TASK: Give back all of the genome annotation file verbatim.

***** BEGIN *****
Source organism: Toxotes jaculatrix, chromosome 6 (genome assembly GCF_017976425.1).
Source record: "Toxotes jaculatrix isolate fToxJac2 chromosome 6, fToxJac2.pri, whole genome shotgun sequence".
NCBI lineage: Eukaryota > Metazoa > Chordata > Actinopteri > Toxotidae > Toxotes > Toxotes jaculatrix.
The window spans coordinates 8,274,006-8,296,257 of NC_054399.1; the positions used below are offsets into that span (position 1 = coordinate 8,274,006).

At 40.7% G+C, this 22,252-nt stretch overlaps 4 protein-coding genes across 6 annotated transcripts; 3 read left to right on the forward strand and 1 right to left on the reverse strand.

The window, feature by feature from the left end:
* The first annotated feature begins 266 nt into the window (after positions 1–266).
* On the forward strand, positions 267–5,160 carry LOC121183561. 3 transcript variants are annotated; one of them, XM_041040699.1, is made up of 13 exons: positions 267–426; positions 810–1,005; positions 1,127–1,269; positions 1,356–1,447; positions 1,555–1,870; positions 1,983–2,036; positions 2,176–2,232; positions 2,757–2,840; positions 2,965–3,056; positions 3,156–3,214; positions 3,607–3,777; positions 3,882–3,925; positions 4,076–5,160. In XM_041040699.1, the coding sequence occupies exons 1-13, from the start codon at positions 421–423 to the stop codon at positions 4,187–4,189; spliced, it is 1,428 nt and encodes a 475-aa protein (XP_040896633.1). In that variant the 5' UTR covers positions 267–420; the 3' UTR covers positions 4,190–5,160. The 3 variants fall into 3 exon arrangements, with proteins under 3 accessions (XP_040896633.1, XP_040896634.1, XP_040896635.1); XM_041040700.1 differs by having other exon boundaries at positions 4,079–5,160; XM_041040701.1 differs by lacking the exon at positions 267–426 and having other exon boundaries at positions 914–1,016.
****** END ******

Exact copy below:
Source organism: Toxotes jaculatrix, chromosome 6 (genome assembly GCF_017976425.1).
Source record: "Toxotes jaculatrix isolate fToxJac2 chromosome 6, fToxJac2.pri, whole genome shotgun sequence".
NCBI lineage: Eukaryota > Metazoa > Chordata > Actinopteri > Toxotidae > Toxotes > Toxotes jaculatrix.
The window spans coordinates 8,274,006-8,296,257 of NC_054399.1; the positions used below are offsets into that span (position 1 = coordinate 8,274,006).

At 40.7% G+C, this 22,252-nt stretch overlaps 4 protein-coding genes across 6 annotated transcripts; 3 read left to right on the forward strand and 1 right to left on the reverse strand.

The window, feature by feature from the left end:
* The first annotated feature begins 266 nt into the window (after positions 1–266).
* On the forward strand, positions 267–5,160 carry LOC121183561. 3 transcript variants are annotated; one of them, XM_041040699.1, is made up of 13 exons: positions 267–426; positions 810–1,005; positions 1,127–1,269; positions 1,356–1,447; positions 1,555–1,870; positions 1,983–2,036; positions 2,176–2,232; positions 2,757–2,840; positions 2,965–3,056; positions 3,156–3,214; positions 3,607–3,777; positions 3,882–3,925; positions 4,076–5,160. In XM_041040699.1, the coding sequence occupies exons 1-13, from the start codon at positions 421–423 to the stop codon at positions 4,187–4,189; spliced, it is 1,428 nt and encodes a 475-aa protein (XP_040896633.1). In that variant the 5' UTR covers positions 267–420; the 3' UTR covers positions 4,190–5,160. The 3 variants fall into 3 exon arrangements, with proteins under 3 accessions (XP_040896633.1, XP_040896634.1, XP_040896635.1); XM_041040700.1 differs by having other exon boundaries at positions 4,079–5,160; XM_041040701.1 differs by lacking the exon at positions 267–426 and having other exon boundaries at positions 914–1,016.